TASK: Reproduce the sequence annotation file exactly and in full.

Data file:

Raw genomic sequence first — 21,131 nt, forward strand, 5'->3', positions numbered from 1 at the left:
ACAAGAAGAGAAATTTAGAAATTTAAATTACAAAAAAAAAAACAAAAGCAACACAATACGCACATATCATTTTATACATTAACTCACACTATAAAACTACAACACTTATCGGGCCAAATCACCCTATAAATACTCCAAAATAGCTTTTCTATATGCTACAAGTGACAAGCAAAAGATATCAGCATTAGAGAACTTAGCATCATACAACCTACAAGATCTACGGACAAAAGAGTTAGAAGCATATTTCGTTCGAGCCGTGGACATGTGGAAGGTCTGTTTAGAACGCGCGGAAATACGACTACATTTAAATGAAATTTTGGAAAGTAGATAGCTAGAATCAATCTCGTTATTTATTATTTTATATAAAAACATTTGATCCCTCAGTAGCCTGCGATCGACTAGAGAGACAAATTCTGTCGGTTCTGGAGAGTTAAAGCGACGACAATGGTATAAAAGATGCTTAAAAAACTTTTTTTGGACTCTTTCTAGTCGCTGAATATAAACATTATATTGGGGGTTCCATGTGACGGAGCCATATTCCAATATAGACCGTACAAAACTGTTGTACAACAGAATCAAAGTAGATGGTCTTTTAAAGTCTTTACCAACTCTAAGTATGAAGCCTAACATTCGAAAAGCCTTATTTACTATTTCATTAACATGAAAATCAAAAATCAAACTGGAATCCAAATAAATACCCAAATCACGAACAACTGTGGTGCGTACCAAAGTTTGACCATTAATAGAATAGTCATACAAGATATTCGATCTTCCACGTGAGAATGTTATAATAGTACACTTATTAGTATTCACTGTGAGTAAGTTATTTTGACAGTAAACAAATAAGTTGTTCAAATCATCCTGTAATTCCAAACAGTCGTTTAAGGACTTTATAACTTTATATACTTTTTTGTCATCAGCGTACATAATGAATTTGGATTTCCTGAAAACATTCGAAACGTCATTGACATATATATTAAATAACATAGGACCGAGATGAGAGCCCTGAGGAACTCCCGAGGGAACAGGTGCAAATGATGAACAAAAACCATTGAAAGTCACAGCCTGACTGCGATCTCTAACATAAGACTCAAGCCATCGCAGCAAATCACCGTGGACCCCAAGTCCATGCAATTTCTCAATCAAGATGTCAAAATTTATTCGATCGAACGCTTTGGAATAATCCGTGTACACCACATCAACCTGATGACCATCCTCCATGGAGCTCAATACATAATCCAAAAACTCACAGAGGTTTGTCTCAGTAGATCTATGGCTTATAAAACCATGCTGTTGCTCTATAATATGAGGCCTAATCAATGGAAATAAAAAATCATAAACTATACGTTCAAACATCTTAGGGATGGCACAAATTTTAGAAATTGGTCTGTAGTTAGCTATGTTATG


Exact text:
Raw genomic sequence first — 21,131 nt, forward strand, 5'->3', positions numbered from 1 at the left:
ACAAGAAGAGAAATTTAGAAATTTAAATTACAAAAAAAAAAACAAAAGCAACACAATACGCACATATCATTTTATACATTAACTCACACTATAAAACTACAACACTTATCGGGCCAAATCACCCTATAAATACTCCAAAATAGCTTTTCTATATGCTACAAGTGACAAGCAAAAGATATCAGCATTAGAGAACTTAGCATCATACAACCTACAAGATCTACGGACAAAAGAGTTAGAAGCATATTTCGTTCGAGCCGTGGACATGTGGAAGGTCTGTTTAGAACGCGCGGAAATACGACTACATTTAAATGAAATTTTGGAAAGTAGATAGCTAGAATCAATCTCGTTATTTATTATTTTATATAAAAACATTTGATCCCTCAGTAGCCTGCGATCGACTAGAGAGACAAATTCTGTCGGTTCTGGAGAGTTAAAGCGACGACAATGGTATAAAAGATGCTTAAAAAACTTTTTTTGGACTCTTTCTAGTCGCTGAATATAAACATTATATTGGGGGTTCCATGTGACGGAGCCATATTCCAATATAGACCGTACAAAACTGTTGTACAACAGAATCAAAGTAGATGGTCTTTTAAAGTCTTTACCAACTCTAAGTATGAAGCCTAACATTCGAAAAGCCTTATTTACTATTTCATTAACATGAAAATCAAAAATCAAACTGGAATCCAAATAAATACCCAAATCACGAACAACTGTGGTGCGTACCAAAGTTTGACCATTAATAGAATAGTCATACAAGATATTCGATCTTCCACGTGAGAATGTTATAATAGTACACTTATTAGTATTCACTGTGAGTAAGTTATTTTGACAGTAAACAAATAAGTTGTTCAAATCATCCTGTAATTCCAAACAGTCGTTTAAGGACTTTATAACTTTATATACTTTTTTGTCATCAGCGTACATAATGAATTTGGATTTCCTGAAAACATTCGAAACGTCATTGACATATATATTAAATAACATAGGACCGAGATGAGAGCCCTGAGGAACTCCCGAGGGAACAGGTGCAAATGATGAACAAAAACCATTGAAAGTCACAGCCTGACTGCGATCTCTAACATAAGACTCAAGCCATCGCAGCAAATCACCGTGGACCCCAAGTCCATGCAATTTCTCAATCAAGATGTCAAAATTTATTCGATCGAACGCTTTGGAATAATCCGTGTACACCACATCAACCTGATGACCATCCTCCATGGAGCTCAATACATAATCCAAAAACTCACAGAGGTTTGTCTCAGTAGATCTATGGCTTATAAAACCATGCTGTTGCTCTATAATATGAGGCCTAATCAATGGAAATAAAAAATCATAAACTATACGTTCAAACATCTTAGGGATGGCACAAATTTTAGAAATTGGTCTGTAGTTAGCTATGTTATG